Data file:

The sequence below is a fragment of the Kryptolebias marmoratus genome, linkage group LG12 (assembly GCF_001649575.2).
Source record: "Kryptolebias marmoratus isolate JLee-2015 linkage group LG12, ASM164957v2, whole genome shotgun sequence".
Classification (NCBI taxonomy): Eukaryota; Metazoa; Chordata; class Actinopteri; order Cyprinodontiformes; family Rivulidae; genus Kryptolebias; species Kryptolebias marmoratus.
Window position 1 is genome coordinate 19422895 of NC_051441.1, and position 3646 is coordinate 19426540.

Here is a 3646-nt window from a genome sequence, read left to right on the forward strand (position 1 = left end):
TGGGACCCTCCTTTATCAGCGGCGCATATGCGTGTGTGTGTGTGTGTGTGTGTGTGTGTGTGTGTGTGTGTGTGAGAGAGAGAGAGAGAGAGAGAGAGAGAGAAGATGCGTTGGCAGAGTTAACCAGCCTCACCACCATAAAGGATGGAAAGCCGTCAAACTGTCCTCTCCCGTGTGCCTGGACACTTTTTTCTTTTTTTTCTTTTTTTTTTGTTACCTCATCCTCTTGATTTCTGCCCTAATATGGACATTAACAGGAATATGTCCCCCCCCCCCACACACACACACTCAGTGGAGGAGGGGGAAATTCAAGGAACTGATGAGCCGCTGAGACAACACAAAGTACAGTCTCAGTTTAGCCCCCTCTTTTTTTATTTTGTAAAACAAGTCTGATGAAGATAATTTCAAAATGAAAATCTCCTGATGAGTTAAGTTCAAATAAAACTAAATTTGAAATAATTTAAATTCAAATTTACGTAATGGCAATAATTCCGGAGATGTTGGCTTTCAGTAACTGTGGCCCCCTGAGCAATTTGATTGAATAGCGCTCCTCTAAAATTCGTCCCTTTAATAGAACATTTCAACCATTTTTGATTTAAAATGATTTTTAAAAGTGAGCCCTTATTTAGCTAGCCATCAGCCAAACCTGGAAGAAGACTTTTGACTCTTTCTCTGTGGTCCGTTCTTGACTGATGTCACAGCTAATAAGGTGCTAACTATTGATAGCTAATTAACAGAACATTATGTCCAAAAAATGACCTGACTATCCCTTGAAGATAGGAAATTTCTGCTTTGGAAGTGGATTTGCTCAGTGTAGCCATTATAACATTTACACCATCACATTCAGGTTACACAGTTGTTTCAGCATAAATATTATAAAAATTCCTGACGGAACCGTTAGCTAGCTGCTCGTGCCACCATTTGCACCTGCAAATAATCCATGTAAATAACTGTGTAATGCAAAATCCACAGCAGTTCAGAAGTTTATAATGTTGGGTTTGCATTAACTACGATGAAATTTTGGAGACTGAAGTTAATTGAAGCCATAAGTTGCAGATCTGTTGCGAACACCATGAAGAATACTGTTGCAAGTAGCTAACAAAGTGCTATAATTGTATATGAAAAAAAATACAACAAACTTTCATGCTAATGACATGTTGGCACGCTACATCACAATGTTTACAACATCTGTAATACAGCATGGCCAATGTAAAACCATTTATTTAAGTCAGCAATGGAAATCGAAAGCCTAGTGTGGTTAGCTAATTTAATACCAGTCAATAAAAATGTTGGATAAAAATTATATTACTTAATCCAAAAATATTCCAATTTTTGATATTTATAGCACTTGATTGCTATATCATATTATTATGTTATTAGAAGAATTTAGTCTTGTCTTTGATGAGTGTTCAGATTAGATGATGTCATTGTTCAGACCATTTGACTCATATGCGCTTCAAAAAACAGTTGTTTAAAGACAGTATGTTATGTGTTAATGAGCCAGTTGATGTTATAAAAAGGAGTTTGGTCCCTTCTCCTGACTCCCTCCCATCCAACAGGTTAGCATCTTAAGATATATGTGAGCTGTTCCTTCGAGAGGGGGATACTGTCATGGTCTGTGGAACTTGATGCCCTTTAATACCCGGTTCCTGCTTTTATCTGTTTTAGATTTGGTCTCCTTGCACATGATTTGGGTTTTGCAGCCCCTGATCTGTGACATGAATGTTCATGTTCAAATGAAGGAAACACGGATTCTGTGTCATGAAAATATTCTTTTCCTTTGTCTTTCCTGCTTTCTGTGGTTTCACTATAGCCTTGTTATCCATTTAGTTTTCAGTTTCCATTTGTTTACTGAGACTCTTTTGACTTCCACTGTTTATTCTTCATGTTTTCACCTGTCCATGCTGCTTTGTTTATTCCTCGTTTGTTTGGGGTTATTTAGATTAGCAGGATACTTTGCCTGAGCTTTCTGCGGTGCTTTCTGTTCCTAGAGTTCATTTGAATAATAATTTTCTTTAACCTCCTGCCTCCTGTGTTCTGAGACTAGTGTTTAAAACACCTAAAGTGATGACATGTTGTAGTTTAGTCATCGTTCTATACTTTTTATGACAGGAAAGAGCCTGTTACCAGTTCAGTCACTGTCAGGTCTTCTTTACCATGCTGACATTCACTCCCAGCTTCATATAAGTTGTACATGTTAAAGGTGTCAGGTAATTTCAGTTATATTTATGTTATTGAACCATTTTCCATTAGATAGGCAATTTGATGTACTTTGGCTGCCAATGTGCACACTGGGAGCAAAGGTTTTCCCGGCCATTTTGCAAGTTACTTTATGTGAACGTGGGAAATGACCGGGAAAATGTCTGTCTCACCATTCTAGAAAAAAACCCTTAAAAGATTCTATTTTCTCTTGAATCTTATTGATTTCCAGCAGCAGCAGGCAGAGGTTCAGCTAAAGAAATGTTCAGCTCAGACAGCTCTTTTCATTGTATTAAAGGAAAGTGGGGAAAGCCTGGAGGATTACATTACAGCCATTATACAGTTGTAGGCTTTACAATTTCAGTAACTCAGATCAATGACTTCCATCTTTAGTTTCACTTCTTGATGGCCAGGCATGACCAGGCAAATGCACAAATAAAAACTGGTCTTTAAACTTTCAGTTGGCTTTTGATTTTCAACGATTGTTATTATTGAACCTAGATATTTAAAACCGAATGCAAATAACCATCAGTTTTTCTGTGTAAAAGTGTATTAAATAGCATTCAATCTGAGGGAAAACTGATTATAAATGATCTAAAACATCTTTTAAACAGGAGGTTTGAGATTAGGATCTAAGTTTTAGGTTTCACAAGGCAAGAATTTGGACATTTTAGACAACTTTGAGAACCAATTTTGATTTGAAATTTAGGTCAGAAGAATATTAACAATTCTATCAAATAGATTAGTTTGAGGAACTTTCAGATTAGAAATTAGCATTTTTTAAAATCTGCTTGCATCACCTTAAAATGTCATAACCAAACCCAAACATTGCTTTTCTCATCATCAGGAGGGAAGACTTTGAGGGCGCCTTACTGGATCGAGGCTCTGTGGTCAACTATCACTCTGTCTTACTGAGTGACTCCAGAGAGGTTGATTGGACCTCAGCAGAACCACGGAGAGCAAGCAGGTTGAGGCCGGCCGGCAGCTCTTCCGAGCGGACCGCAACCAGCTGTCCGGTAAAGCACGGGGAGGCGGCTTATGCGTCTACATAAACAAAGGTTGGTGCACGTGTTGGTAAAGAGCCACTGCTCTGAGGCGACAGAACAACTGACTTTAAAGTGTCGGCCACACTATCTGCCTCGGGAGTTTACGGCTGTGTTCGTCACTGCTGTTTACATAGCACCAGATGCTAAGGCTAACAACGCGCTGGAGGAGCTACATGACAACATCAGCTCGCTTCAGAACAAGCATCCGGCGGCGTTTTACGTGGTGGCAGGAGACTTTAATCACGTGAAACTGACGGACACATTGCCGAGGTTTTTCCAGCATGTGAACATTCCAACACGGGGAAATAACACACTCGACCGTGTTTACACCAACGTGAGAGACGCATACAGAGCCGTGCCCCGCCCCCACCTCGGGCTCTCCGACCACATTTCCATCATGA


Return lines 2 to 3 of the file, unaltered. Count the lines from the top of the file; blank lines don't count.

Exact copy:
Source record: "Kryptolebias marmoratus isolate JLee-2015 linkage group LG12, ASM164957v2, whole genome shotgun sequence".
Classification (NCBI taxonomy): Eukaryota; Metazoa; Chordata; class Actinopteri; order Cyprinodontiformes; family Rivulidae; genus Kryptolebias; species Kryptolebias marmoratus.